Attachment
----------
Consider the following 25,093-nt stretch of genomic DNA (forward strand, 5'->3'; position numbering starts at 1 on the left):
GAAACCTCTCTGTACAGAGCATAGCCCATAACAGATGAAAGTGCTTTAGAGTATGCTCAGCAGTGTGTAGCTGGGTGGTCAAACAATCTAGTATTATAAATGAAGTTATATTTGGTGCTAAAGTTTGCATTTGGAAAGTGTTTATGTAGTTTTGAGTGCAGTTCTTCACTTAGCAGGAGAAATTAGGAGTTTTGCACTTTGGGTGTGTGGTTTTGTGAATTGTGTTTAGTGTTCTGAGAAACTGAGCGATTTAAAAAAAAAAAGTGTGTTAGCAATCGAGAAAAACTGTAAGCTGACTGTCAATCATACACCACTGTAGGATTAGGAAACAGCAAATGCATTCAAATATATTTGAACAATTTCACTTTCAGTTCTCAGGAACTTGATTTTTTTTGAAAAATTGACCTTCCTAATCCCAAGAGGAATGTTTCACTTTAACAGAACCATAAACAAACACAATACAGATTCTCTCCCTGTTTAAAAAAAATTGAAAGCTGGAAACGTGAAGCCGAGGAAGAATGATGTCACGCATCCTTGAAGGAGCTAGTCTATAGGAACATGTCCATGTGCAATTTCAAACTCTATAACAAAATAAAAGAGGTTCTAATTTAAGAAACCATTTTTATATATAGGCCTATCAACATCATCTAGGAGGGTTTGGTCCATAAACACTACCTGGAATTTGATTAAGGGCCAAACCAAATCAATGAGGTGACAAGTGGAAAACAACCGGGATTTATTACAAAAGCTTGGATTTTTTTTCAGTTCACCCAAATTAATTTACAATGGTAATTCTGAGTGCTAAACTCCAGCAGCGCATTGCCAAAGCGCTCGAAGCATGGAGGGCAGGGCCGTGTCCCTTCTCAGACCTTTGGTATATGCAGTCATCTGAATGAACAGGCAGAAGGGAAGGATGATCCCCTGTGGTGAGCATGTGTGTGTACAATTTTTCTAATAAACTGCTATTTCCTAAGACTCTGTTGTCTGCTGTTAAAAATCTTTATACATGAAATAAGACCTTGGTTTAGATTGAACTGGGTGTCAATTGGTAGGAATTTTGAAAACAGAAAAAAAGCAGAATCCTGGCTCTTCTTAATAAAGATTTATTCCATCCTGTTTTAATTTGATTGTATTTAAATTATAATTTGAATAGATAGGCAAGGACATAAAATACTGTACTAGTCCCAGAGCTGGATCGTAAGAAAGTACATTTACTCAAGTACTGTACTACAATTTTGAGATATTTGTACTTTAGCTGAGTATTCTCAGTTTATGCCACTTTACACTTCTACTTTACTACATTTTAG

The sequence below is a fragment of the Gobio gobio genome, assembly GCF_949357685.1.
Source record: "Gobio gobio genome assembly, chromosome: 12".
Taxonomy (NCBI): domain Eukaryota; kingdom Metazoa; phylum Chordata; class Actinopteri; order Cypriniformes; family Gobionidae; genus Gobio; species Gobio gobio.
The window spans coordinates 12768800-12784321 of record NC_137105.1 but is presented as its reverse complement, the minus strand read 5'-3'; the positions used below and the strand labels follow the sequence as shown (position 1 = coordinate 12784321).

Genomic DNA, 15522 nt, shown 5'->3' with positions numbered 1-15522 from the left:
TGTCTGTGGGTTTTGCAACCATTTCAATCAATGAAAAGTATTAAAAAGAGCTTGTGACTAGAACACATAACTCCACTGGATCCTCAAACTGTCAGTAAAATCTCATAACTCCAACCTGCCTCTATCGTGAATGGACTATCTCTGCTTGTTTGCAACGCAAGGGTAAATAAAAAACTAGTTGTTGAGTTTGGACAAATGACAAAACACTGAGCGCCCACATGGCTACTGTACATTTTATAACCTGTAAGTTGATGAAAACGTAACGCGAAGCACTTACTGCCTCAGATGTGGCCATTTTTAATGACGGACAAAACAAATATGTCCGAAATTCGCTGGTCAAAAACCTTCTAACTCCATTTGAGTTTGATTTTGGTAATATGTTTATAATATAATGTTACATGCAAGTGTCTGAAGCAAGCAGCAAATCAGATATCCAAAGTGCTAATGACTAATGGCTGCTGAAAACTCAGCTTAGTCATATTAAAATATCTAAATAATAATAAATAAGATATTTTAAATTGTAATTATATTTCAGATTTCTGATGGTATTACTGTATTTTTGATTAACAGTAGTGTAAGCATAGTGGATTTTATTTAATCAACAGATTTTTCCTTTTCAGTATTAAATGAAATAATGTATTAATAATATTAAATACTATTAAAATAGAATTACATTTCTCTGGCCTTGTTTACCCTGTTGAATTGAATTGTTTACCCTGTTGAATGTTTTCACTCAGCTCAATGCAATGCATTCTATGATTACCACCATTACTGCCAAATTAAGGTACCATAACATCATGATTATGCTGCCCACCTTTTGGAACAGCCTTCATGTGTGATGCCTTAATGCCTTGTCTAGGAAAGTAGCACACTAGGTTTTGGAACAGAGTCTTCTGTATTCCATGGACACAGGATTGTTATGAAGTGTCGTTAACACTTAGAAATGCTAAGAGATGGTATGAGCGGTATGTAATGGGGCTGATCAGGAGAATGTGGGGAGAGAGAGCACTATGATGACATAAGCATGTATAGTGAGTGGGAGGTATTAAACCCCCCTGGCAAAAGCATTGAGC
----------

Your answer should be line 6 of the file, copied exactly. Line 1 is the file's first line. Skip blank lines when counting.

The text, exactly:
The window spans coordinates 12768800-12784321 of record NC_137105.1 but is presented as its reverse complement, the minus strand read 5'-3'; the positions used below and the strand labels follow the sequence as shown (position 1 = coordinate 12784321).